Development is a relative and mostly contested concept (Hettne, 2010). Nevertheless, it is possible to arrive at some specific indicators of development that are widely acceptable. For instance, it is easy to argue that every human society aspires to strong, efficient and dynamic economic and political institutions that anticipate the yearnings of their people and respond to them accordingly and promptly. It is also possible to argue that in every society there are minimum expectations which all members share. These include access to functional health facilities, access to safe drinking water, universal qualitative education, and equal opportunity for all members in public affairs where competition based on merit is upheld over and above other considerations. All these are universal values that transcend cultural and political boundaries. Thus, if there is anything actually relative about our conception of development that may largely be because of perspectives from which one chooses to understand it. This is why students so often try to isolate the elements of national development and talk of them as individual topics. Thus, one hears about cultural, social, economic, political, and even religious development as if it is possible to provide a proper analysis of development without integrating these and considering development from a holistic perspective. For instance, Gopinath (2008, p. 91) argues that development can only be measured in monetary terms, and consequently, a developing country is one in which “there is a significant potential to raise the per capita standard of living” of its people. This, no doubt, is the hangover from the intellectual segregation that dominates developmental literature in the 1960s and 1970s when most models of development drew their theoretical sustenance from classical economics. In that conception, economic growth was  equated with development and was generally considered as the fundamental objective of the decolonized states of Asia and Africa (Peshkin & Cohen, 1967, p. 11; Salmen, 1991, p. 295).

Even in these isolationist conceptions, it is possible to discern an overriding understanding in which the notion of a qualitative transformation occurs in space and time through the trickle-down effect. Therefore, development is no more than a description of a particular state or physical condition in which there is a corresponding progress in both the physical growth and maturity of a particular object. Applied to human societies, development simply refers to a state, condition or stage, which entails positive transformation in both quantity and quality of life for all members of a particular society. Where there is corresponding decline or retrogression in the quality of life for a significant portion of the population, we describe that as the state of under-development (Rodney, 1972). In effect, development and under- development connotes a relational state in which one mirrors the exact absence of the other.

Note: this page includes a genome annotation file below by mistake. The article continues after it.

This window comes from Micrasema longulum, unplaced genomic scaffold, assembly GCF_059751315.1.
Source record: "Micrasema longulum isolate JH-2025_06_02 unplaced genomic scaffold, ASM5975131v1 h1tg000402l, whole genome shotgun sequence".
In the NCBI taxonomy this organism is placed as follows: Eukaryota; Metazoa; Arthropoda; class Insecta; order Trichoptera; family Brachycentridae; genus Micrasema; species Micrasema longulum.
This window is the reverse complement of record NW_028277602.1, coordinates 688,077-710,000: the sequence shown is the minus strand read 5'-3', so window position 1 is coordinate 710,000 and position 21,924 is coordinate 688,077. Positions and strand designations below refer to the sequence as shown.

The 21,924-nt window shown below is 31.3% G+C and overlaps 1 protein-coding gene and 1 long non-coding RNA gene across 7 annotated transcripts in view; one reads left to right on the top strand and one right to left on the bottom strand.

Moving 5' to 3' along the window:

Mirakhor and Askari (2010, p. 1) write that development means “quantitative growth, qualitative improvement, and expansion in the capabilities, capacities, and choices of individuals, groups or states”. Similarly, Tisdell (1988) writes that development is “the modification of the bio- sphere and the application of human, financial, living and non-living resources to satisfy human needs and improve the quality of life”. A distinct thread that permeates these conceptions of development concerns the recognition that improvement on the quality of life of all members of human society is the fundamental objective as well as the primary goal of development. The point here is the emphasis on empowerment and skill building among members of the society to be able to transform their living conditions. The best, succinct, and analytical conception on development remains that given by Dudley Seers who raises fundamental socio-economic and  political questions in his definition and seeks to relate them to human development. According to Seers (1972, p. 124):